Name That Word—No, Not That One…

Have you ever used a word, and found out, to your horror, it doesn’t remotely mean what you intended? Here are a few words that just might fit in that list.

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What you think: They mean the same thing.

What they actually mean: To infer is to form an opinion based on evidence and reasoning. The listener infers. To imply is to express something in an indirect way without saying it plainly. The speaker implies.


What you think it means: A fun fact of little consequence.

What it actually means: A fun fact that is not true.


What you think it means: When something doesn’t happen very often.

What it actually means: Something that’s unchanging and constant, e.g., “The football season invariably starts in August.”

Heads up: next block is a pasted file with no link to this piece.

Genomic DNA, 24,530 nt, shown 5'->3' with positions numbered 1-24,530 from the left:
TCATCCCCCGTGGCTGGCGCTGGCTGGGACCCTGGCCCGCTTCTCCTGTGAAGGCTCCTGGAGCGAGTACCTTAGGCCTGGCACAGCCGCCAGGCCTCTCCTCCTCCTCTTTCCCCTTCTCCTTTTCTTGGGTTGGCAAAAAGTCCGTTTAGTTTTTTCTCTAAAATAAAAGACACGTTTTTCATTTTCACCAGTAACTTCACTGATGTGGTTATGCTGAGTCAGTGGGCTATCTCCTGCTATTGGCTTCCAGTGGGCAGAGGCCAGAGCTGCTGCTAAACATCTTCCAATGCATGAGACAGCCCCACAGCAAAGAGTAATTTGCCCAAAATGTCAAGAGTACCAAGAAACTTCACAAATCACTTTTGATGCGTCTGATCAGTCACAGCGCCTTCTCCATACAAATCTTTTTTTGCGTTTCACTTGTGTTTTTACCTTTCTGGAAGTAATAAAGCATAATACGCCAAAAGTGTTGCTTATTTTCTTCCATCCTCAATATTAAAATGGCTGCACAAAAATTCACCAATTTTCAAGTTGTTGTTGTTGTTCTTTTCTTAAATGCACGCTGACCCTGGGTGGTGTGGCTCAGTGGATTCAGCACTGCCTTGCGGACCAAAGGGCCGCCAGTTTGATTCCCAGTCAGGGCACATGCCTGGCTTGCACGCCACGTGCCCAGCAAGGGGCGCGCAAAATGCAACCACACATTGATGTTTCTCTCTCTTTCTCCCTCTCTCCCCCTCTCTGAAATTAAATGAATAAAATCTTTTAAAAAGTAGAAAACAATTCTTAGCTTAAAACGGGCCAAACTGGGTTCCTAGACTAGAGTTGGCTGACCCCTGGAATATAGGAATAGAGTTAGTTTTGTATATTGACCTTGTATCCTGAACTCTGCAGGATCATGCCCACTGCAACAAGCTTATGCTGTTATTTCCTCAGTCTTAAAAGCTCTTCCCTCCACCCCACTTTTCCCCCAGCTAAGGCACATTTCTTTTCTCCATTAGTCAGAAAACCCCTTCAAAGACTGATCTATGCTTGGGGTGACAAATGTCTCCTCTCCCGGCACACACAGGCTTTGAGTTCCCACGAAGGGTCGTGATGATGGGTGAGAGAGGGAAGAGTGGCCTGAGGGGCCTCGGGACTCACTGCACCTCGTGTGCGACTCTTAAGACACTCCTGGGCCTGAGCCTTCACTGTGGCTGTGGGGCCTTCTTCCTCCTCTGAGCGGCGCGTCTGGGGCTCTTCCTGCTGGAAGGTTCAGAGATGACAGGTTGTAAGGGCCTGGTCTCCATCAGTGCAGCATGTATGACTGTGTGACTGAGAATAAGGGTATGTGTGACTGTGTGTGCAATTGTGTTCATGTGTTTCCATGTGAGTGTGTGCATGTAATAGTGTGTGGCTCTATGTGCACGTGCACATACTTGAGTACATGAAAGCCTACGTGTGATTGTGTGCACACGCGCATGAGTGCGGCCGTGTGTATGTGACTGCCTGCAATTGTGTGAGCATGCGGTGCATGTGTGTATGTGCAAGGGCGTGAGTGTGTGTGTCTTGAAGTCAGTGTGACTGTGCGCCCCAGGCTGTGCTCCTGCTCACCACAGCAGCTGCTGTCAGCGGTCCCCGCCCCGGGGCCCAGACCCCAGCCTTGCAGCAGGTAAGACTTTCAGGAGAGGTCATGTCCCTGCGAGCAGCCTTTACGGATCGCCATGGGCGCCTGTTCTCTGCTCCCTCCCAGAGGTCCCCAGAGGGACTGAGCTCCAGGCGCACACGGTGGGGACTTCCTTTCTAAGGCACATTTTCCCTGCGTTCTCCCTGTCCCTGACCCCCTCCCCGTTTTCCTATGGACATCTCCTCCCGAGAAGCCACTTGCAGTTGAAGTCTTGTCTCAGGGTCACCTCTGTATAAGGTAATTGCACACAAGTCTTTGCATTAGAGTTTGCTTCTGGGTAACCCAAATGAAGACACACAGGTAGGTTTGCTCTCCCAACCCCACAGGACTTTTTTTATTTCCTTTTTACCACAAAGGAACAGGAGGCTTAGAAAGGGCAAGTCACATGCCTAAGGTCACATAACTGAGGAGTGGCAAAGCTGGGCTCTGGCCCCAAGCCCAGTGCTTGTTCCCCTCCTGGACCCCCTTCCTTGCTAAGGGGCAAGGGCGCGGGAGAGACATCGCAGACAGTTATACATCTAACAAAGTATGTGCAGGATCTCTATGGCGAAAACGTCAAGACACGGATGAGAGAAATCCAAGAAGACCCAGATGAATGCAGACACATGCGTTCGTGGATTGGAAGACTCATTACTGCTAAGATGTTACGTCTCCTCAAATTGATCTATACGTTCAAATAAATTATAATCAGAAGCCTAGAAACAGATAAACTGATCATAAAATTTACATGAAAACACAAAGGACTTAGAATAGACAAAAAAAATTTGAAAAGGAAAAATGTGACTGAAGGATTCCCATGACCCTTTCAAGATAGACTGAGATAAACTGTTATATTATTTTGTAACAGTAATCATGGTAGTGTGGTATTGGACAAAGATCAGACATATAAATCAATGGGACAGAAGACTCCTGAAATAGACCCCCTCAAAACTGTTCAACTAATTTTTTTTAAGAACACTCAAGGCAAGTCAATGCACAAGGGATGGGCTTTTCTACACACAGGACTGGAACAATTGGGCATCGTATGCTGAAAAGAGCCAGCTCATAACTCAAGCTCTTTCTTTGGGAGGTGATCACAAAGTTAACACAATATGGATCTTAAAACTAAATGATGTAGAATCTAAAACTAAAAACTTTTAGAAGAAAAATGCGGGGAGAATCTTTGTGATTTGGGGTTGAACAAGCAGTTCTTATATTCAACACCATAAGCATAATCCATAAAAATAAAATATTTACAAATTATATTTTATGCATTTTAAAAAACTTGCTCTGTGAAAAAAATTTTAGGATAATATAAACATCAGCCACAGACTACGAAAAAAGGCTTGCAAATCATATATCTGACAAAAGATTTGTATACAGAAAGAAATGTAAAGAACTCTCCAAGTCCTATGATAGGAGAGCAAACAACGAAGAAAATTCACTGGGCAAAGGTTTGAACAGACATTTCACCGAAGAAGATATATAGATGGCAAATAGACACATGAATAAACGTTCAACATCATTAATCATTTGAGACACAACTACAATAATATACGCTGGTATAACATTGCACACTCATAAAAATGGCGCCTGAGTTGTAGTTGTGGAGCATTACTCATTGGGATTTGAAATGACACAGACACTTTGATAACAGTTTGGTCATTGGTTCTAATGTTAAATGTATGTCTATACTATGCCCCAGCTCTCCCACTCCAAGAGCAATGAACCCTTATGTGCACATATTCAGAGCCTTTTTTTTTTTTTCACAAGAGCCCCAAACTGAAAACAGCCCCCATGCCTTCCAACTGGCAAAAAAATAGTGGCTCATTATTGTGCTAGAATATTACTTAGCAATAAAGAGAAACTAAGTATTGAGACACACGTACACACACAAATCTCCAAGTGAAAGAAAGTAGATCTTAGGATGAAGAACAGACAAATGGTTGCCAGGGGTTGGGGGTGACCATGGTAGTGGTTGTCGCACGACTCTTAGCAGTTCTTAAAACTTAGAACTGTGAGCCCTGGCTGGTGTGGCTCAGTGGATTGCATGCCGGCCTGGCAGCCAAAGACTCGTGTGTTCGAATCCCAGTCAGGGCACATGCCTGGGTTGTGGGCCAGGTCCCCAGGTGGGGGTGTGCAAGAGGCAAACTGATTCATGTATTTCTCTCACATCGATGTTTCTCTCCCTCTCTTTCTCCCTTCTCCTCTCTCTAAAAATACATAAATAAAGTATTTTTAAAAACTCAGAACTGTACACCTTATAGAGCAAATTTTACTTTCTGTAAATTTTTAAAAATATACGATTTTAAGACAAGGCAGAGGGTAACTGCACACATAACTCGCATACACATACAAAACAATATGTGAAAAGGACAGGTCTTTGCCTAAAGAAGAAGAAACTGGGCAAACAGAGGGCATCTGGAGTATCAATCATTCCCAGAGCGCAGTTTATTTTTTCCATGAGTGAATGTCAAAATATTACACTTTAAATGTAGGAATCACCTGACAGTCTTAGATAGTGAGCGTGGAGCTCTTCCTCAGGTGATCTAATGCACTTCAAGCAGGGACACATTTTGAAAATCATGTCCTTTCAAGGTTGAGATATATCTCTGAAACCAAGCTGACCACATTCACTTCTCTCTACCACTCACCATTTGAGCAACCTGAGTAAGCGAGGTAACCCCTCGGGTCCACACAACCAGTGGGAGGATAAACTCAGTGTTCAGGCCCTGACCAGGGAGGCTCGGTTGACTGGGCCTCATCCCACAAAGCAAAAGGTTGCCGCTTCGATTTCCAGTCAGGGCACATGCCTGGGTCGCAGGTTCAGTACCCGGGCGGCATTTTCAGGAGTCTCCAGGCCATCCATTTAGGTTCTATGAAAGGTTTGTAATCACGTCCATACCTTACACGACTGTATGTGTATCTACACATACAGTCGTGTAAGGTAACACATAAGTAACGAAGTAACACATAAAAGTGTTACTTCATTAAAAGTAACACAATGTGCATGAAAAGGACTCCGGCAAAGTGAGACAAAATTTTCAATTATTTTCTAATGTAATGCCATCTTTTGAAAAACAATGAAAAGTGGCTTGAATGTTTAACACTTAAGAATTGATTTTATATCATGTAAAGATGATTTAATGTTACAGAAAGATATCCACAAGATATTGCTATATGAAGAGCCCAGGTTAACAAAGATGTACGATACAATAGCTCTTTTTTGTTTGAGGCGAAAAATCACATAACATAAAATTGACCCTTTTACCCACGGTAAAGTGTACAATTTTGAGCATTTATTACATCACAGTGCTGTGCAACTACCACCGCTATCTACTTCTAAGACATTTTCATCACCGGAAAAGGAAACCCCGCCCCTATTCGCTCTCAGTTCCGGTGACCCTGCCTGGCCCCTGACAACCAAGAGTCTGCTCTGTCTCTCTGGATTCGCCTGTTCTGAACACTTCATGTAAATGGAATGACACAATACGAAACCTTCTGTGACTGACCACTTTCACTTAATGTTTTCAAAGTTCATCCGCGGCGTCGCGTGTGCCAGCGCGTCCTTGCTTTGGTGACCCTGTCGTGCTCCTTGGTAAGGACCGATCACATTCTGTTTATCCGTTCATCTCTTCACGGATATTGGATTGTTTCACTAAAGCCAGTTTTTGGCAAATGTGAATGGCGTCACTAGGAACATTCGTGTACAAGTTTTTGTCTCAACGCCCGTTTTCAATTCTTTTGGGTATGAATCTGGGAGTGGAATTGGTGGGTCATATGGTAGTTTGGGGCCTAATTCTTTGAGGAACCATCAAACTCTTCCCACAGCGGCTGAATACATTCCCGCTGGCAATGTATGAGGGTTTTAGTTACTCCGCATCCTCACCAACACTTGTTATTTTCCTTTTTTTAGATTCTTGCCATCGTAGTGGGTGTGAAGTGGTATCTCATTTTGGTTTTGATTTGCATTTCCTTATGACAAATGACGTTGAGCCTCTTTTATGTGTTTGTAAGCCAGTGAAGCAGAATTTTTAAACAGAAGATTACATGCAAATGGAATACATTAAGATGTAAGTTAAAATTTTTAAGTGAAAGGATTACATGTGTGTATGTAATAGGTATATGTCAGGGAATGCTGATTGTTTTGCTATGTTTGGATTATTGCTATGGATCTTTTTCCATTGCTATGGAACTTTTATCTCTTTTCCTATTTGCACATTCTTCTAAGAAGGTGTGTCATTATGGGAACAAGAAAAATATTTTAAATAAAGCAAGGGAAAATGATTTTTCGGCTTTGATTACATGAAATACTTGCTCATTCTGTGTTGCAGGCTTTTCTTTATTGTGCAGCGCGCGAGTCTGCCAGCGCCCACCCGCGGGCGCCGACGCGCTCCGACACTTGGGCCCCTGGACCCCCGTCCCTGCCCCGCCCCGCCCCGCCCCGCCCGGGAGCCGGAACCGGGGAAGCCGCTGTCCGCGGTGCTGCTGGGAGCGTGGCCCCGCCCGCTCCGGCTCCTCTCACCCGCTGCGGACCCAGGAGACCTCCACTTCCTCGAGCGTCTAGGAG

What you think they mean: The same thing.

What they actually mean: The palate is the roof of the mouth and also a person’s ability to discern different flavours, while a palette is what an artist uses to mix paints.

Neither are to be confused with pallet, which is a wooden platform used to stack things.”

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Enquire or not to Inquire

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“These are two spellings of the same word, which means to seek information about something or to conduct a formal investigation (usually when followed by “into”). The corresponding noun is enquiry or inquiry.

Either spelling can be used, but many people prefer enquire and enquiry for the general sense of “ask”, and inquire and inquiry for a formal investigation:

  • I enquired his name
  • The first enquiry in my inbox today was about lost property.
  • We are going to inquire into the incident.
  • The lawyers asked when the inquiry will be completed.”
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